Hex-Rays v1.2 vs. v1.1 Decompiler Comparison Page

Below you will find side-by-side comparisons of v1.1 and v1.2 decompilations. Please maximize the window too see both columns simultaneously.

The following examples are displayed on this page:

  1. Intrinsic functions
  2. Scalar SSE floating point instructions
  3. SSE intrinsic functions
  4. SSE scalar operations - 2
  5. SSE scalar operations - 3
  6. Better ternary operations
  7. Better recognition of inlined functions
  8. Recognition of signed power2 modulos

NOTE: these are just some selected examples that can be illustrated as a side-by-side difference. Hex-Rays Decompiler v1.2 includes are many other improvements and new features that are not mentioned on this page - simply because there was nothing to compare them with. Also, some improvements have already been illustrated in the previous comparisons. We continue to improve 64-bit arithmetics and inline function recognition, but the examples would somewhat repeat older stuff, so we did not include them. Please refer to the news page for more details.


Intrinsic functions

Intrinsic functions are generally superior to inline assembly and the above text shows it.

Psedudocode v1.1
_EAX = a1; _ECX = 1; __asm { lock xadd [eax], ecx } return _ECX + 1;
Pseudocode v1.2
return _InterlockedIncrement(a1);

Scalar SSE floating point instructions

The decompiler can handle SSE scalar floating point instructions directly, without any need of intrinsic functions. Mac OS X users will appreciate this improvement very much because short SSE scalar sequences are very popular in Mach-O files.

Psedudocode v1.1
int __cdecl sub_578C(int a1, __int64 a2) { void *v3; // [email protected] Tcl_TimerProc *v4; // [email protected] int v7; // [sp+1Ch] [bp-Ch]@1 _EBX = 22425; __asm { movsd xmm0, [ebp+arg_4] } v7 = 0; v3 = &v7; v4 = (Tcl_TimerProc *)sub_54CB; __asm { mulsd xmm0, ds:(qword_19FC8 - 5799h)[ebx] cvttsd2si eax, xmm0 } tclStubsPtr->tcl_CreateTimerHandler(_EAX, v4, v3); while ( !v7 ) tclStubsPtr->tcl_DoOneEvent(0); return 0; }
Pseudocode v1.2
int __cdecl sub_578C(int _30, double arg4) { int varC; // [sp+1Ch] [bp-Ch]@1 varC = 0; tclStubsPtr->tcl_CreateTimerHandler((signed int)floor(arg4 * 1000.0), (Tcl_TimerProc *)sub_54CB, &varC); while ( !varC ) tclStubsPtr->tcl_DoOneEvent(0); return 0; }

SSE intrinsic functions

While operations on packed values are difficult to decipher with and without intrinsic functions, there is still a side effect: the decompiler has more information about the data flows and unknown assembly instructions do not disrupt the analysis. See how the v6 temporary variable disappears.

Psedudocode v1.1
v6 = &unk_B36C; _EAX = *(_DWORD *)(a1 + 8); _EDX = *(_DWORD *)(v2 + 12); __asm { movd xmm1, eax movd xmm0, edx punpckldq xmm0, xmm1 punpckldq xmm0, ds:(xmmword_C1E0 - 42D6h)[ebx] subpd xmm0, ds:(xmmword_C1F0 - 42D6h)[ebx] haddpd xmm0, xmm0 movapd [ebp+var_18], xmm0 } v12 = _FT0; result = printf("\t%s: %.*f(%sbytes)", v4, 0, v12, v6);
Pseudocode v1.2
xmm0_3 = _mm_sub_pd( (__m128d)_mm_unpacklo_epi32( _mm_unpacklo_epi32(_mm_cvtsi32_si128(eax0->fC), _mm_cvtsi32_si128(eax0->f8)), (__m128i)xmmword_C1E0), (__m128d)xmmword_C1F0); result = printf("\t%s: %.*f(%sbytes)", edx0, 0, *(_OWORD *)&_mm_hadd_pd(xmm0_3, xmm0_3), &unk_B36C);

SSE scalar operations - 2

The old version was producing a page of code, the new version - just one line.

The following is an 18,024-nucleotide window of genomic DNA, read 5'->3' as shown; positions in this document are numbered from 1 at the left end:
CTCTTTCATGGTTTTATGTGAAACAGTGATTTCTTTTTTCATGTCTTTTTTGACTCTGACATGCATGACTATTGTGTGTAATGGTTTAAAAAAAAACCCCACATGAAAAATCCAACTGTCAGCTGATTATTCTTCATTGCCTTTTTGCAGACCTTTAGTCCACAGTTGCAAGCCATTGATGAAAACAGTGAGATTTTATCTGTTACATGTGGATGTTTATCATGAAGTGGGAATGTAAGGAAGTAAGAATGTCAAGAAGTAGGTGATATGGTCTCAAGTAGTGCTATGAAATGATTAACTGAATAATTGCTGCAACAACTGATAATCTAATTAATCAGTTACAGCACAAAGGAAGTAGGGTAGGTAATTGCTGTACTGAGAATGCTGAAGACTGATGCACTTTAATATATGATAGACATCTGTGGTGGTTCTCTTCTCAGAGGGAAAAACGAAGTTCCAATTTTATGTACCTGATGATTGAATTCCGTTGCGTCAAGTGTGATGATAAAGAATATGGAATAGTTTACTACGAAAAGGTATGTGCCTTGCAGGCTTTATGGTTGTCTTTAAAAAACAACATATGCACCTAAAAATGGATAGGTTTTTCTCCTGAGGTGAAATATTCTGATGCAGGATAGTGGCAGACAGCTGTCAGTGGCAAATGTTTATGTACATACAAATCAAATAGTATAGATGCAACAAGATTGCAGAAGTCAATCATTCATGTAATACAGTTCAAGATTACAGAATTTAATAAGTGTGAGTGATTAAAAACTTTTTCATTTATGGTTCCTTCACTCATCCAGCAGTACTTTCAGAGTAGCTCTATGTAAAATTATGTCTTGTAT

Always a pleasure to have a shorter text: no intermediary variables, no inline assembly, just straightforward code.

Psedudocode v1.1
int __cdecl casual(int a1, int a2) { int result; // [email protected] _EBX = 31521; _EDI = a1; __asm { cvtsi2sd xmm2, edi } _EAX = random() & 0x7FFFFFFF; __asm { cvtsi2sd xmm0, eax divsd xmm0, ds:(qword_9FD0 - 7B21h)[ebx] } _ESI = a2 - a1; __asm { cvtsi2sd xmm1, esi mulsd xmm0, xmm1 addsd xmm2, xmm0 cvttsd2si eax, xmm2 } return result; }
Pseudocode v1.2
signed int __cdecl casual(signed int arg0, int arg4) { return (signed int)floor((double)arg0 + (double)(random() & 0x7FFFFFFF) / 2147483647.0 * (double)(arg4 - arg0)); }

SSE scalar operations - 3

The decompiler could recognize an unsigned conversion and represented in concisely. It looks surprising but the line on the right side is identical to the long text on the right side.

Psedudocode v1.1
long double __cdecl auto_time_interval(__int64 a1, __int64 a2) { long double v3; // [email protected] long double result; // [email protected] double v5; // [sp+0h] [bp-10h]@2 _ECX = -1866029031; v3 = (long double)(a1 - a2); if ( (signed int)((unsigned __int64)(a1 - a2) >> 32) < 0 ) { v5 = v3 + flt_90C78FEC; __asm { movsd xmm0, [ebp+var_10] divsd xmm0, ds:(qword_90C78FF0 - 90C6A819h)[ecx] movsd [ebp+var_10], xmm0 } result = v5; } else { v5 = v3; __asm { movsd xmm0, [ebp+var_10] divsd xmm0, ds:(qword_90C78FF0 - 90C6A819h)[ecx] movsd [ebp+var_10], xmm0 } result = v5; } return result; }
Pseudocode v1.2
long double __cdecl auto_time_interval(__int64 arg0, __int64 arg8) { return (double)(unsigned __int64)(arg0 - arg8) / 1000000.0; }

Better ternary operations

Yet another common compiler idiom is recognized and the output becomes better.

Psedudocode v1.1
v36 = sub_804CF6C(v20, (-(v40 < 1) & 0xFFFFFFDF) + 35);
Pseudocode v1.2
v36 = sub_804CF6C(v20, v40 < 1 ? 2 : 35);

Better recognition of inlined functions

More inlined string functions are recognized.

Psedudocode v1.1
v4 = "1234567"; v3 = a2[1]; while ( 1 ) { v5 = *v3 < (unsigned __int8)*v4; if ( *v3 != *v4 ) break; if ( !*v3 ) return 6; v6 = v3[1]; v5 = v6 < v4[1]; if ( v6 != v4[1] ) break; v3 += 2; v4 += 2; if ( !v6 ) return 6; } result = (-(-v5 != v5 - 1) & 0xFFFFFFFA) + 6;
Pseudocode v1.2
if ( strcmp(a2[1], "1234567") ) result = 0; else result = 6;

Recognition of signed power2 modulos

One more common compiler idiom. There are many others, we chose only one sample.

Psedudocode v1.1
result = (v4 + a1) & 0x80000003; if ( result < 0 ) result = ((result - 1) | 0xFFFFFFFC) + 1;
Pseudocode v1.2
result = (v4 + a1) % 4;